Results—GR55562 abolished tryptamine-induced digital hypoperfusion. Neither WEB2086 nor GR55562 affected LPS-induced alterations in digital perfusion or plasma mediator concentrations. Aspirin given 2 hours before LPS administration abolished the increase in plasma T×A2 concentration and significantly attenuated LPS-induced digital hypoperfusion. Aspirin given 4 days before LPS significantly attenuated the increase in plasma T×A2 concentration and digital hypothermia. Aspirin plus GR55562 had a greater effect on LPS-induced digital hypothermia than aspirin alone.
Conclusions and Clinical Relevance—Thromboxane A2 and 5-HT played a role in mediating LPS-induced digital hypoperfusion in horses. Platelet-activating factor appeared unimportant in mediating LPS-induced 5-HT or T×A2 release or digital hypoperfusion.
Objective—To measure plasma endothelin-1 (ET-1)
concentrations and digital blood flow in clinically
Animals—To measure plasma endothelin-1 (ET-1)
concentrations and digital blood flow in clinically
Procedure—On days 2 and 5 following surgery,
Doppler ultrasonographic digital arterial blood flow
measurements were obtained. Hematologic and biochemical
analyses were performed, and plasma concentrations
of ET-1 and endotoxin (lipopolysaccharide)
were determined. A scoring system based on 9 clinical
variables was used to assign horses to group B
(quartile with greatest cumulative score) or group A
(remaining 3 quartiles). Follow-up at 2.5 years was
obtained by telephone questionnaire.
Results—For all horses on day 2, median (interquartile
values) plasma ET-1 concentrations were 1.4 (0.8,
1.7) pg/mL, whereas on day 5, plasma ET-1 concentrations
were 1.0 (0.5, 1.6) pg/mL. On day 2, digital
blood flow was 0.057 (0.02, 0.07) mL/min in group A
horses and 0.035 (0.02, 0.03) mL/min in group B horses.
On day 5, plasma ET-1 concentration was significantly
(73%) higher in group B horses, compared with
group A horses. Thirty of 36 horses were alive at 2.5
years; group A horses were more likely to have survived
(odds ratio, 25; 95% confidence interval, 2.4 to
262). Significant associations were found between an
increase in digital pulses, hoof wall temperatures, or
both and increased digital blood flow (0.14 vs
0.04 mL/min) on day 2 and increased digital arterial
diameter (0.32 vs 0.23 cm) on day 5.
Conclusions and Clinical Relevance—Horses with
more severe endotoxemia had decreased digital
blood flow, increased plasma ET-1 concentrations,
and decreased long-term survival. (Am J Vet Res 2005;66:630–636)
Objective—To evaluate a human radioimmunoassay (RIA) and equine and high-range porcine (hrp) species-specific ELISAs for the measurement of high serum insulin concentrations in ponies.
Samples—Serum samples from 12 healthy nonobese ponies (7 clinically normal and 5 laminitis prone; 13 to 26 years of age; 11 mares and 1 gelding) before and after glucose, insulin, and dexamethasone administration.
Procedures—Intra-and interassay repeatability, freeze-thaw stability, dilutional parallelism, and assay agreement were assessed.
Results—Assay detection limits were as follows: RIA, < 389 μU/mL; equine ELISA, < 175 μU/mL; and hrp ELISA, 293 to 8,775 μU/mL. Mean ± SD intra- and interassay repeatability were respectively as follows: RIA, 6.5 ± 5.1 % and 74 ± 3.4%; equine ELISA, 10.6 ± 11.0% and 9.0 ± 4.6%; and hrp ELISA, 19.9 ± 172% and 173 ± 16.6%. Freezing and thawing affected measured concentrations. Dilutional parallelism in the RIA was only evident when insulin-depleted equine serum was used as a diluent (percentage recovery, 95.7 ± 274%); in the ELISAs, dilutional parallelism was observed when a zero calibrator was used. Agreement between RIA and equine ELISA results was good for samples containing concentrations < 175 μU of insulin/mL (bias, −18.5 ± 25.5 μU/mL; higher in RIA). At higher concentrations, assay agreement was poor between RIA and equine ELISA results (bias, −185.3 ± 98.7 μU/mL) and between RIA and hrp ELISA results (bias, 25.3 ± 183.0 μU/mL).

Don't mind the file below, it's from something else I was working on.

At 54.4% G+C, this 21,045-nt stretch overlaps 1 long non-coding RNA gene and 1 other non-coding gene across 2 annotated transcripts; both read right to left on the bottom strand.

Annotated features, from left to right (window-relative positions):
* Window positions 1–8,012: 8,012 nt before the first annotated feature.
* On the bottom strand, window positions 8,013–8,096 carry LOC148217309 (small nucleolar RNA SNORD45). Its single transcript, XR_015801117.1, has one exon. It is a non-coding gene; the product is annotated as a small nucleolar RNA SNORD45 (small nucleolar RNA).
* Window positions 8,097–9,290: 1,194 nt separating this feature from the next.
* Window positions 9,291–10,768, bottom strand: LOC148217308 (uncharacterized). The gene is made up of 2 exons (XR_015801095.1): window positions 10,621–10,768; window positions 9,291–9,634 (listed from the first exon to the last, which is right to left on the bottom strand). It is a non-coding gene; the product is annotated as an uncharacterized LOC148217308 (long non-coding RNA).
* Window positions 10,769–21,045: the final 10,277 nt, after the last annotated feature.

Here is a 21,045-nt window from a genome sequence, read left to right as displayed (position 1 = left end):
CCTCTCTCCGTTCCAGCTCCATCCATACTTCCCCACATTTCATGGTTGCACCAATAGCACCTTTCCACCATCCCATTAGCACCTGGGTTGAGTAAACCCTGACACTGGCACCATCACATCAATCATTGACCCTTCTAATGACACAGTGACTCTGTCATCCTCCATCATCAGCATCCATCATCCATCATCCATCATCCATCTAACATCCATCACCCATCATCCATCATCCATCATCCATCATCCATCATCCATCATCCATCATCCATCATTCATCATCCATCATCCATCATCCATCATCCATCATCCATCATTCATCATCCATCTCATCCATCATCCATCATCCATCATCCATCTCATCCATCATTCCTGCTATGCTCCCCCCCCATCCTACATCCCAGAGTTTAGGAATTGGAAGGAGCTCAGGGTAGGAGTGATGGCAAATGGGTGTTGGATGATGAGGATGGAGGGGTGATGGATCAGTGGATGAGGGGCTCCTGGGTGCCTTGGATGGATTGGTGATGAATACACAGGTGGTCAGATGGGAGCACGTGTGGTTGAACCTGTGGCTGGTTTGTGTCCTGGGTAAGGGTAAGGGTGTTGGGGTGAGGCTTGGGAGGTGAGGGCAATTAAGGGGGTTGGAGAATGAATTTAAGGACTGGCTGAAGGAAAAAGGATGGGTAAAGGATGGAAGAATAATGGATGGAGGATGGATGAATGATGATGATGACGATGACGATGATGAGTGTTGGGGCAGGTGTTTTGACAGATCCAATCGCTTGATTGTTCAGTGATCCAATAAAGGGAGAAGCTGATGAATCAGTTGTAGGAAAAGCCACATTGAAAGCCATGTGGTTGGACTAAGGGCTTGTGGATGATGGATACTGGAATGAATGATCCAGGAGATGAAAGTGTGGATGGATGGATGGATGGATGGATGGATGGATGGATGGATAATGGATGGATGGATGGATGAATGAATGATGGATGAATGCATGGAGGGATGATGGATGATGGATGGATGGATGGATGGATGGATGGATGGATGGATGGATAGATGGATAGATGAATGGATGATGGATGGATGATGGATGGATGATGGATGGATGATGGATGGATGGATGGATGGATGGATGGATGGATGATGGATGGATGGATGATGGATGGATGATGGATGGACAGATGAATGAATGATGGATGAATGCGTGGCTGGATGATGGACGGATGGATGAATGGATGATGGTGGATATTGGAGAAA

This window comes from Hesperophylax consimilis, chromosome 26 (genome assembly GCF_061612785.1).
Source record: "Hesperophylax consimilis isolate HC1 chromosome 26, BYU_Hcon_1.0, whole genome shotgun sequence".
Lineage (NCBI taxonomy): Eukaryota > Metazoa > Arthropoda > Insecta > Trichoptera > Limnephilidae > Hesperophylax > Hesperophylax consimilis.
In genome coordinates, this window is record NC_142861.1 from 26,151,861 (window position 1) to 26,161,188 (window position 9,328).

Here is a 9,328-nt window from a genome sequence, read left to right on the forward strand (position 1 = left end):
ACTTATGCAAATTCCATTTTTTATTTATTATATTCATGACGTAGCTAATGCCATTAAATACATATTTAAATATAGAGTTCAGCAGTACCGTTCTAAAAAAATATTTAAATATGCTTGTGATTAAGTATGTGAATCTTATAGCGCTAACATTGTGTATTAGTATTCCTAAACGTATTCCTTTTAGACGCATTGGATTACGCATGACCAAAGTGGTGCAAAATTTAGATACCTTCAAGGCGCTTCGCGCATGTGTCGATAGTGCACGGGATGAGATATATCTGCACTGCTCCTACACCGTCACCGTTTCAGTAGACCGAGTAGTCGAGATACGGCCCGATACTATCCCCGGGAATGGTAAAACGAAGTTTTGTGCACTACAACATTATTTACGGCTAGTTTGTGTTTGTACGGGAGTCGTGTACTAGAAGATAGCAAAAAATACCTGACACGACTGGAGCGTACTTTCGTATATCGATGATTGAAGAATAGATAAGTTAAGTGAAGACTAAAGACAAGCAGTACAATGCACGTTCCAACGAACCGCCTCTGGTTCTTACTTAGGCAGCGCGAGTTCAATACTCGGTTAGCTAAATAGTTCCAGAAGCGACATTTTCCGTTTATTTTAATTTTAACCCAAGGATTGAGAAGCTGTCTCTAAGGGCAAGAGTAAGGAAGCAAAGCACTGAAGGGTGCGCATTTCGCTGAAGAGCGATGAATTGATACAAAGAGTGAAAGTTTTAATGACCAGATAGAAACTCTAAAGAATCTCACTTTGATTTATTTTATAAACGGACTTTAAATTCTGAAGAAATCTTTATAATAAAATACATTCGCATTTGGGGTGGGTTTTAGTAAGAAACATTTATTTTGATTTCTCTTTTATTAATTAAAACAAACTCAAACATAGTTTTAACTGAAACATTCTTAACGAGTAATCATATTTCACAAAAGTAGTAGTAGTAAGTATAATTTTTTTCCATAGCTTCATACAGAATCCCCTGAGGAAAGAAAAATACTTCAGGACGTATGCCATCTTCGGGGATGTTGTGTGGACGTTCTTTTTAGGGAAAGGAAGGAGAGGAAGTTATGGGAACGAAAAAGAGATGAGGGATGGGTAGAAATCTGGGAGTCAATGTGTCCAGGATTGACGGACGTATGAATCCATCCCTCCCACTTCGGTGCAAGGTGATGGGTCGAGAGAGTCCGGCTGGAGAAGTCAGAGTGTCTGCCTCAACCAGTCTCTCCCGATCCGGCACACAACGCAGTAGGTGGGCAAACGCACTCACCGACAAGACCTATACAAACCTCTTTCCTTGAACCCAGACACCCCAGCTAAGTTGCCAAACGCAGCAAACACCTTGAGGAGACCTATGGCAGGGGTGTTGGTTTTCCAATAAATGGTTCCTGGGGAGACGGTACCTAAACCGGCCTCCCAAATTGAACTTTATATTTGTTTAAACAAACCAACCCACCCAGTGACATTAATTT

Conclusions and Clinical Relevance—Agreement among results of the 3 assays was variable, and dilutional parallelism was only evident with the RIA when insulin-depleted equine serum was tested. Caution is recommended when evaluating high insulin concentrations measured with the RIA or ELISAs.
Objective—To determine whether pasture, and specifically the addition of fructan carbohydrate to the diet, induces exaggerated changes in serum insulin concentration in laminitispredisposed (LP) ponies, compared with ponies with no history of the condition, and also to determine insulin responses to the dexamethasone suppression test.
Animals—10 LP and 11 control adult nonobese mixed-breed ponies.
Procedures—Insulin-modified IV glucose tolerance tests were performed (5 ponies/group). In diet studies, ponies were kept on pasture and then changed to a hay diet (10 ponies/group). Second, ponies were maintained on a basal hay diet (4 weeks) before being fed a hay diet supplemented with inulin (3 g/kg/d [1.4 g/lb/d]). Serum insulin and plasma glucose concentrations were analyzed before and after dietary changes. Serum cortisol and insulin concentrations were also measured in a standard dexamethasone suppression test.
Results—The LP ponies were insulin resistant (median insulin sensitivity of 0.27 × 104 L•min−1•mU−1 in LP ponies, compared with 0.64 × 104 L•min−1•mU−1 in control ponies). Median insulin concentration in LP ponies was significantly greater than that in control ponies at pasture, decreased in response to feeding hay, and was markedly increased (5.5fold) following the feeding of inulin with hay. The LP ponies had a greater increase in serum insulin concentration at 19 hours after dexamethasone administration (median, 222.9 mU/L), compared with control ponies (45.6 mU/L).
Conclusions and Clinical Relevance—Nonobese ponies predisposed to develop laminitis had compensated insulin resistance, and this phenotype was revealed by feeding plant fructan carbohydrate or by dexamethasone administration.